From (Communally-Based) Religion to Secularism in Indian Politics

India is a subaltern state.  Nationalism and communism have overlapped with one another in India in its struggle for freedom.  In India, the question of secular politics has developed in tandem (and in tension) with that of religion. If explored, the concept of nationalism in India evinces a politics essentially not to be clubbed with religion, religiosity, and religiousness.

In an underdeveloped society as India had once been, the concept of parochialism and the practice of parochiality have, in turn, been used to motivate people much reliant upon various superstitions beyond the rituals. Out of that society emerged the Young Bengal Movement in Bengal led by Henry Louis Vivian Derozio to ascertain the scientific motivations of the Bengalee youth by overcoming the limitations of normative approaches, which were in many cases ungrounded. Therefore, this movement had seeds of detachment from the erstwhile traditional and parochial society. It led to the development of a new class – middle class. More or less this class provided leadership from the last quarter of the 19th century. At the same time, it had the chances of proximity with the western philosophies of rights and liberty as a part of its anti-feudal culture. But they did not appreciate the religiosity of liberalism that happened in Europe in various capacities. When they tried to apply their education excluding religiosity to their native land, it became termed as nationalism. Indeed, the idea of nationalism in India essentially grew as a part of atheism or agnosticism to some extent.


The secularism that emerged with nationalism particularly in a multi-cultural, multi-religious and multi-lingual society like India was even more accommodated by the emergence of communism, which deviated from the conviction of western liberalism and argued that the capitalists exploit the religious weakness of the ignorant people. However, at the outset, some people used to believe and tried to convince others that the inventions of the modern Europe were not unknown to the ancient India, thus, justifying a nationalist outlook in terms of Hinduism; as a result, nationalism at the early stage got associated with the Hindu revivalism.

At the later stage, because of congruence with nationalism, communism sneaked into the freedom struggle of the Indian National Congress slowly over time. Thus, it can be said that both parts of that possible binary were always in potential. However, on the side of religion, it should be remembered that there had been for quite some decades socially important and politically significant activities of Hindu Revivalism within India, simultaneously with the movements like the Aligarh Movement, which sought to revive the religious orientations of the Indian Muslims.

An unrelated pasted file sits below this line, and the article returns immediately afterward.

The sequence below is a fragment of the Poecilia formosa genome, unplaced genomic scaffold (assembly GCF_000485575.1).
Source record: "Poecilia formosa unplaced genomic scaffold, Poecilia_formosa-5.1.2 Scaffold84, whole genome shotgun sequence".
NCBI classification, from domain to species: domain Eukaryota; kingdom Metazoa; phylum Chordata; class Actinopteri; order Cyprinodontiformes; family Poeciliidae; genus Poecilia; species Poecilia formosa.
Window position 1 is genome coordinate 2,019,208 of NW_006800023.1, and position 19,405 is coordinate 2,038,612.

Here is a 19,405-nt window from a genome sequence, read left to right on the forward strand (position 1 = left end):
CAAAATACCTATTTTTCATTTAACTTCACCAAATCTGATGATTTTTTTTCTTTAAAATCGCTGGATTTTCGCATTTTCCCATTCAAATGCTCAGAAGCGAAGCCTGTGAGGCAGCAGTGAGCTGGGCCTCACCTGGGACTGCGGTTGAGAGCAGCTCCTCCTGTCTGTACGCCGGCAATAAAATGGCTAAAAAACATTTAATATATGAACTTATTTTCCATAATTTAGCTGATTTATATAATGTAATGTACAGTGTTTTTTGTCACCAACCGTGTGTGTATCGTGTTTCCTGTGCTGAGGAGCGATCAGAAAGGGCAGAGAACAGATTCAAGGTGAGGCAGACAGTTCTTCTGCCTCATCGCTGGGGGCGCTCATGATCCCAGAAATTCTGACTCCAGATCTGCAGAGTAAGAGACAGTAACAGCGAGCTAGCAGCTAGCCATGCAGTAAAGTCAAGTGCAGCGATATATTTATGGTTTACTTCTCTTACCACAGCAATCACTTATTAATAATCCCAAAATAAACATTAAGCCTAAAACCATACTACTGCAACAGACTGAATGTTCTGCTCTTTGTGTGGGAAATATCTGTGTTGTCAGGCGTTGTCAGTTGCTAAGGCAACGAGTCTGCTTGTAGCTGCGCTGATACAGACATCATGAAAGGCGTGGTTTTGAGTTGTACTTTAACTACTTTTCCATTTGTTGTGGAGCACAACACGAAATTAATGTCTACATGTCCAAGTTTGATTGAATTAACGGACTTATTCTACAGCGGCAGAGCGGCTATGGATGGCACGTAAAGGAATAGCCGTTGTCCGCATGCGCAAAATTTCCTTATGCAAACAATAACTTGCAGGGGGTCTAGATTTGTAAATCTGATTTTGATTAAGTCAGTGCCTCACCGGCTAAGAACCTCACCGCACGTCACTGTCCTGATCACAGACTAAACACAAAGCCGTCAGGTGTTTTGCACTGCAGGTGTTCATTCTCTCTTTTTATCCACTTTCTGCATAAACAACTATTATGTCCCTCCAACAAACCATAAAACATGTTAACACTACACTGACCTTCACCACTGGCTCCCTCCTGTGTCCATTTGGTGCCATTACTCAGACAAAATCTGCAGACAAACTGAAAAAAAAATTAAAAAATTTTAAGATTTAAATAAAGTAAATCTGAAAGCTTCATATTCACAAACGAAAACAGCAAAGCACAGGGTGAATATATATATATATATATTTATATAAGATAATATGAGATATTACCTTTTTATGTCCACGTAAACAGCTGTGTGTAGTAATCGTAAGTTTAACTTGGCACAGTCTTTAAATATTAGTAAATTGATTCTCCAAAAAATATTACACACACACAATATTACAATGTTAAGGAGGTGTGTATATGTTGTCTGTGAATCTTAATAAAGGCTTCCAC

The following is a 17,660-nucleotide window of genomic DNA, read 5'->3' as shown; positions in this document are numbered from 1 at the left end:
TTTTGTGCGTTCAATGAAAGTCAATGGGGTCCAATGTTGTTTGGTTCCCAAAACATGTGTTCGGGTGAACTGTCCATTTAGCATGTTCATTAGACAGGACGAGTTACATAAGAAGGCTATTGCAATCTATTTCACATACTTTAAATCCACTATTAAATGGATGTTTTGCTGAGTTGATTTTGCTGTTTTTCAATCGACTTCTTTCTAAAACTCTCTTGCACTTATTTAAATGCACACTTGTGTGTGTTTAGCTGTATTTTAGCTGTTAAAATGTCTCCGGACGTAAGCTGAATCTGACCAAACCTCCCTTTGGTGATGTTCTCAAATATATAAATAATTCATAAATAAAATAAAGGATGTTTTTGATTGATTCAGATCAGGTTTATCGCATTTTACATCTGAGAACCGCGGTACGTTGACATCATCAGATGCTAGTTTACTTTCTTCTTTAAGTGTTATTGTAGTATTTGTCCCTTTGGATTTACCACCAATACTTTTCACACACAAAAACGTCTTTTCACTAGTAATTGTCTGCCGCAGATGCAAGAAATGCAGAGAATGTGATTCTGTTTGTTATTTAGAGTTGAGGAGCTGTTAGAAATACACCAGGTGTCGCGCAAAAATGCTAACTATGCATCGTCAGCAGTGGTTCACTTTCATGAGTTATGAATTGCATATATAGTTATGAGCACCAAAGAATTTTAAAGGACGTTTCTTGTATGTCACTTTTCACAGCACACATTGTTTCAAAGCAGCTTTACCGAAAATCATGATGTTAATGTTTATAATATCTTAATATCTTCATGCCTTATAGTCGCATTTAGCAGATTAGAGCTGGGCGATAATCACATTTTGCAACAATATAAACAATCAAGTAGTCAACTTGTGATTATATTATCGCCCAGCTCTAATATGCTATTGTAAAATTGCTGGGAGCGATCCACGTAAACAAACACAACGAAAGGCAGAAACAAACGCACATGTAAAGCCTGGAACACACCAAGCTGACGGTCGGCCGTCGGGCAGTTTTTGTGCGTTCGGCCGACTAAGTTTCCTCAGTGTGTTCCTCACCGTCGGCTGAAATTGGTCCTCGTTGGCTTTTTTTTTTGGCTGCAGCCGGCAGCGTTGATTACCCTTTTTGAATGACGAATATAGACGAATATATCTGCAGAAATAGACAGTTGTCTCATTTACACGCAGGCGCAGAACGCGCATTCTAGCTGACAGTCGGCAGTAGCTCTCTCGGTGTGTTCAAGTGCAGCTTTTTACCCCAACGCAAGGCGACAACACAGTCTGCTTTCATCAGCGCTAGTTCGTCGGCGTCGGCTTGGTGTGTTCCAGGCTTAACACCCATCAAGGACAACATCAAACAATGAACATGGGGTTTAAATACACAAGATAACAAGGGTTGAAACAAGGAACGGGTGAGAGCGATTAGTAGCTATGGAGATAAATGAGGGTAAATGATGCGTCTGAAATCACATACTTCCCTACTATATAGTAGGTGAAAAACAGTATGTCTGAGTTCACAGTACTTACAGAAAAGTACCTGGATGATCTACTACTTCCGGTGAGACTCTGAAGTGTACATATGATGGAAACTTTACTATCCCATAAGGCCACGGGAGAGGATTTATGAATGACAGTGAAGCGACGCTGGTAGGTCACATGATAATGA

Interestingly enough, India’s independence took place by means of the divide and rule policy on the question of religion. The pro-partitions considered India to be the state for the Hindus, and Pakistan, to be the state for the Muslims.  Many elite Muslims of the undivided India went to Pakistan when that State was established. In fact, it is opined by some schools of thought that the new sovereign State, Pakistan, had a great potential to accommodate many elite Muslims to the powerful governmental posts.

The creation of Pakistan, then, came to them as a good opportunity of directly participating in governmental affairs. Those of the Indian Muslims who remained in India, in some contrast, always wanted liberal leadership (ibid). In that respect, it was natural that they very often supported secular regimes and not BJP, except in recent past when a good number of their votes made the candidates of the once so-called communal party, Bharatiya Janata Party (BJP), win in the general elections. The more interesting finding is that the BJP has sometimes been reported to be more communally-oriented (e.g., pro-Hindu) while in opposition than when in office, as argued by Basu; this observation comes with the obvious exceptions of a few incidents, such as the Babri Masjid demolition, and the Rajasthan riot of 1990.

In due course, and recently in particular, the BJP has projected a religiously all-inclusive agenda for its electoral manifesto. At present, the central government, led by the Prime Minister, Narendra Modi, takes some measures in favour of Muslims.  At the same time, most of Modi’s other reforms are broadly based upon a myriad non-religious issues, such as de-monetization, introducing GST (Goods and Services Tax) in Indian economy etc. Even in case of making policies for WTO, the BJP regime seems to have acted more judiciously (Hombal, 2017, p. 153). Thus, the BJP tries to untie itself from the communally-specific (and, thereby, possibly religious) tag by overcoming criticisms from the oppositions.

Alternatively speaking, it can be said that the present attitude of the BJP seems to have lost reliance upon community-oriented policy-making for survival in power. It now puts efforts to establish its forte by emphasising secular reforms that cover the entire population.  By de-emphasising communally specific attitudes and policies, the BJP seeks to present India as an open marketplace for the new middle class, of the new middle class, and by the new middle class – who largely prefer secular perspectives to any religiously-based (or, in their view, religiously-biased) ones.

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